To confirm that the analytical method is stabilityindicating, ABT was exposed to stress under various conditions to accomplish forced degradation studies. As the present ICH guidelines did not make any statement regarding the detailed degradation conditions in the stress testing, the presently used forced degradation conditions were all based on trial and error. Acidic degradation was performed by refluxing stock solution (1 ml) with 1 ml of 0.1 N HCl for a time of 30 min at 80° in a thermostat, the solution was cooled, neutralised and then diluted as per requirement. Alkaline degradation was conducted by heating stock solution (1 ml) along with 1 ml of 0.1 N NaOH for a period of 30 min at 50°, later it was cooled, neutralised and then diluted as per requirement. During oxidative degradation, stock solution (1 ml) was left in a 10 ml volumetric flask with 1.0 ml of 30 % H2O2 for a period of 30 min at 40°, later cooled and then diluted. Thermal degradation was conducted by exposing a definite quantity of ABT standard in solution state to heat in a hot air oven maintained at 80 continuously for 7 d and the resultant was cooled and diluted before the study. Photolytic degradation was governed by exposing the solid drug sample to light source radiation with a wavelength range of 290-700 nm in the UV chamber, continuously for about 7 d. The sample was spread as a thin layer and sealed with a transparent cover to minimize the effects of the changes in the physical state. The solution was prepared with ACN and further dilution was done with the diluent.
Assay of marketed formulations:
Twenty tablets of each available brands of ABT were procured from the local pharmacy store, weighed and crushed into fine powder. Powder equivalent to 25 mg of ABT was accurately weighed and extracted with mobile phase. The solution was filtered through 0.45 μm membrane prior analysing and the peak area was recorded from the respective chromatogram.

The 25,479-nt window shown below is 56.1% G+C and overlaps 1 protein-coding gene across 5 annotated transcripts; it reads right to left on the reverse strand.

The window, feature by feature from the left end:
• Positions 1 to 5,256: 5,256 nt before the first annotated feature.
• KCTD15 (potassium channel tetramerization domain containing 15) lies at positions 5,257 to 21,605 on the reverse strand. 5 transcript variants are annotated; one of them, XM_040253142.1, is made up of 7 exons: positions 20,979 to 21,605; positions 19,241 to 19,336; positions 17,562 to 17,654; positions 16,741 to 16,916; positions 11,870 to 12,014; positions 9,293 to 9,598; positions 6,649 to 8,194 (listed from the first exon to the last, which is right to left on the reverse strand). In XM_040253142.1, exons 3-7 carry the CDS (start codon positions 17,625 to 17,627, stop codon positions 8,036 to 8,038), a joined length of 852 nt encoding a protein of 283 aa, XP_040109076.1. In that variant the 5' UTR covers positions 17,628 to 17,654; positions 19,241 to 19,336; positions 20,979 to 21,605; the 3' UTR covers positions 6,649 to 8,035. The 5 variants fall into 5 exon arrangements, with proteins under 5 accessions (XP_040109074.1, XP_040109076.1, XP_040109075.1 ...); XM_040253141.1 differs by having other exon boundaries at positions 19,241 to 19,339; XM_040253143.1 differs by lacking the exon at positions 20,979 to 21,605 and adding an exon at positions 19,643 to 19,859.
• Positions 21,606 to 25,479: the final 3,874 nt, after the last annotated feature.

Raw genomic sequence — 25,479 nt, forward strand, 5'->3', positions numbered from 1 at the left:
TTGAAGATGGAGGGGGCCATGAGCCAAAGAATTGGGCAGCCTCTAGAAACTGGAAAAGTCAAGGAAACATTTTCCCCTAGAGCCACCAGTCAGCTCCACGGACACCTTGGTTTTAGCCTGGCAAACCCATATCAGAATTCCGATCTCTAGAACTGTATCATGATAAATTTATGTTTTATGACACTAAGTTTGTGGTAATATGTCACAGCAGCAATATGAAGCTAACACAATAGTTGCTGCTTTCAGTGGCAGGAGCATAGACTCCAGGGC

Results and Discussion
A comparative study of the previously published methods with the present method was summarized in detail in Table 1. In the initial trials the experiments were conducted with different columns such as: Sunfire C18 column (150×4.6 mm, 5 μm), Phenomenex Luna C18 column (250×4.6 mm, 5 μm) and Capcell PAK C18 MG-III (100×4.6 mm, 3 μm). After reviewing the results of column trials, it was found that the peak shape, retention time, tailing factor and column efficiency were found better with Capcell PAK C18 MG-III (100×4.6 mm, 3 μm), hence this column is selected for this method of analysis. In overall reviewing the results of mobile phases, their ratios and the flow rates, mobile phase comprising of 0.1 % acetic acid:ACN (11:89 v/v) and with a flow rate of 1.2 ml/min was selected as the optimum mobile phase for better peak shape, tailing factor and theoretical plates low retention time, etc. The overall analysis was performed with 251 nm as wavelength of detection (fig. 2).
|Method||Reagent/Mobile phase (% v/v)||Flow rate (ml/min)||Column||Remarks||Reference|
|Liquid Chromatography with Tandem Mass Spectrometry (LC-MS-MS)||2 % Propan-2-ol:ACN:Ammonium acetate (Gradient mode)||-||Luna C5 (50 mm×2.1 mm, 5 μm)||Human plasma||Martins et al.|
|LCMS||Ammonium acetate:ACN (10:90)||0.7||Atlantis d C18||Rat and human plasma||Gurav et al.|
|UPLC-MS/MS||ACN:Water:Formic acid (90:10:0.1)||0.3||UPLC BEH™ C18||Human plasma||Wani|
|LC-UV-ESI-MS||0.1% Formic acid:ACN (70:30)||0.5||Agilent Zorbax Extend-C18 (150 mm×4.6 mm, 5 µm)||Stability indicating||Khedr et al.|